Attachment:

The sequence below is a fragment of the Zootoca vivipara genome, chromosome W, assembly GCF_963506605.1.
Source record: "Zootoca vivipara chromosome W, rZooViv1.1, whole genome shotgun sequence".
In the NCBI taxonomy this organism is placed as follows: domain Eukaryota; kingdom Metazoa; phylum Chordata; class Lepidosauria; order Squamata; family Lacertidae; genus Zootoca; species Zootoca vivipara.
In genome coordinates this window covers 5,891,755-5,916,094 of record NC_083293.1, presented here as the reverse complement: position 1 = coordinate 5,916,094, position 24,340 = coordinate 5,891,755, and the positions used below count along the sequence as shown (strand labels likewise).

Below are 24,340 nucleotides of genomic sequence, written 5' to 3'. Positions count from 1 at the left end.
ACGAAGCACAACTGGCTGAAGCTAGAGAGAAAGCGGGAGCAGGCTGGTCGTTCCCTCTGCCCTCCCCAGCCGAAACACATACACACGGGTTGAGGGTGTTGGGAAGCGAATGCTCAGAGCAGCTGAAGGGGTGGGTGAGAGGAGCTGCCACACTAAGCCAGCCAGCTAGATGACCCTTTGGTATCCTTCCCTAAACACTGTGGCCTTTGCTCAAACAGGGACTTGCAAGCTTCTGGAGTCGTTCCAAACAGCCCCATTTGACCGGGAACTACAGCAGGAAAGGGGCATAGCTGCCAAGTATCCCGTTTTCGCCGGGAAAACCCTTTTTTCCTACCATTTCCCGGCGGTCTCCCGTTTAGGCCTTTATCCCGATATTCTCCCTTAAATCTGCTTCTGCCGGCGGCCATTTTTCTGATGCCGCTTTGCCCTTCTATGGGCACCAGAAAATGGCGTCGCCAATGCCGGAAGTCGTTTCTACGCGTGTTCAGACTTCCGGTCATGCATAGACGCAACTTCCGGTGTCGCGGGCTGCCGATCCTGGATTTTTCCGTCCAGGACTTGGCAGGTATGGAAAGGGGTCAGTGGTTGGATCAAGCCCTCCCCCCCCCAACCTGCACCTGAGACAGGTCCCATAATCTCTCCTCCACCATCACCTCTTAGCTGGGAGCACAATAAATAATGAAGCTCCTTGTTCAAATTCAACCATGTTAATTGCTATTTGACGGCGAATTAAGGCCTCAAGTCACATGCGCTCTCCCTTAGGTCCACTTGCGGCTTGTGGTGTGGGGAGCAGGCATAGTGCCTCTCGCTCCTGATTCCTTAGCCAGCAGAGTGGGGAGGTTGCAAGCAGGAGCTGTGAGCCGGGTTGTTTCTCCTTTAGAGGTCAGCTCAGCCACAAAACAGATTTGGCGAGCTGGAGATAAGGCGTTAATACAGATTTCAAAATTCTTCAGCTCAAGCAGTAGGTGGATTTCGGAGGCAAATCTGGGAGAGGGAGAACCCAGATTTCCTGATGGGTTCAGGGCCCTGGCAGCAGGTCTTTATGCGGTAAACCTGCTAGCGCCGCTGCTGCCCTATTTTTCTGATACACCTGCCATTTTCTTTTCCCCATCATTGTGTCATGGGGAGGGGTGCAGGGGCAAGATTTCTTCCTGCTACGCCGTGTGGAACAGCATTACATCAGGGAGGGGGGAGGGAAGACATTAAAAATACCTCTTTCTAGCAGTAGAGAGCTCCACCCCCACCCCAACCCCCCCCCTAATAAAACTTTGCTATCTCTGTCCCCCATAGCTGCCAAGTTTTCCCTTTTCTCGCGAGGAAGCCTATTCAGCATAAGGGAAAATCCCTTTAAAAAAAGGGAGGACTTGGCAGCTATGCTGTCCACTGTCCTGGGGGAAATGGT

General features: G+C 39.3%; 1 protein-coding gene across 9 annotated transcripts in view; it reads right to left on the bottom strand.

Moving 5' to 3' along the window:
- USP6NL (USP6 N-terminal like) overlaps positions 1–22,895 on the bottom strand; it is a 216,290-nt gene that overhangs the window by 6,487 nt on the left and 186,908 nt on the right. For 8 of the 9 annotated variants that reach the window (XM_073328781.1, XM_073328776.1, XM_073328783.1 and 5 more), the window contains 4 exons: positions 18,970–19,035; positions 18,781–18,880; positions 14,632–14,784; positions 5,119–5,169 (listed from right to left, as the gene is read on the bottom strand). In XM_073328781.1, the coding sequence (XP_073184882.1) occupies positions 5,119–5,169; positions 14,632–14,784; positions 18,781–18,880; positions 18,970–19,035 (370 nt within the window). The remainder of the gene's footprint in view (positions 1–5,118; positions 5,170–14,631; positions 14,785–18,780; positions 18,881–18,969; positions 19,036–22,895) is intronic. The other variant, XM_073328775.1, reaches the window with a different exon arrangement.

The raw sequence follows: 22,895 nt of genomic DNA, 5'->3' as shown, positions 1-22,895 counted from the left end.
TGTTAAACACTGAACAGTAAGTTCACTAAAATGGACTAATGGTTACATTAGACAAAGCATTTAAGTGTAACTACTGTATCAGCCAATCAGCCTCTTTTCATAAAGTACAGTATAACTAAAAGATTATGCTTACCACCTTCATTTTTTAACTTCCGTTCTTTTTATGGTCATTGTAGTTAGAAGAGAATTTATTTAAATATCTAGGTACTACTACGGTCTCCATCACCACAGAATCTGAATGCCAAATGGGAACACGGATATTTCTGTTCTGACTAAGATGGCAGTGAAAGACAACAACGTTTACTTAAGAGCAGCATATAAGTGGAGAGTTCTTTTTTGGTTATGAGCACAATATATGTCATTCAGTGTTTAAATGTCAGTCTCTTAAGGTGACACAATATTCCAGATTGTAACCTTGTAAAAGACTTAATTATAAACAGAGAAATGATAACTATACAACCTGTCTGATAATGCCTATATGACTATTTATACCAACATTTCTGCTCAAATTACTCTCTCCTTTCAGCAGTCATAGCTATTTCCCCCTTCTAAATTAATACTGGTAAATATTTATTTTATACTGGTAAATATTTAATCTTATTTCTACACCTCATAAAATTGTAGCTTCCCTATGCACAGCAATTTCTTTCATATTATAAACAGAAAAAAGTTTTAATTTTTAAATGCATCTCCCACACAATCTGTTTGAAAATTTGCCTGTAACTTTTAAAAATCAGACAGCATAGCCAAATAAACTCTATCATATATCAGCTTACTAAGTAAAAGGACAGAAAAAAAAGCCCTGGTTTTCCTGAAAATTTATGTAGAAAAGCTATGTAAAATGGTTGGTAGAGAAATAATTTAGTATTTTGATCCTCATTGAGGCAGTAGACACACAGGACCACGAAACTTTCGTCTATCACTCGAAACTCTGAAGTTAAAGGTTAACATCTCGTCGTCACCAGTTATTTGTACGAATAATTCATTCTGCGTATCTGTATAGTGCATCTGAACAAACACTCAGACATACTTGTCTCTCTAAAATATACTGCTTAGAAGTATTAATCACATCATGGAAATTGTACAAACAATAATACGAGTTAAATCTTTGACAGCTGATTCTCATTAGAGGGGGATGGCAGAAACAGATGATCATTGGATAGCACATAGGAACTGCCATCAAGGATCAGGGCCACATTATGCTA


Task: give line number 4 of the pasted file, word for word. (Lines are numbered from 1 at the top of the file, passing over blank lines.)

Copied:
In genome coordinates this window covers 5,891,755-5,916,094 of record NC_083293.1, presented here as the reverse complement: position 1 = coordinate 5,916,094, position 24,340 = coordinate 5,891,755, and the positions used below count along the sequence as shown (strand labels likewise).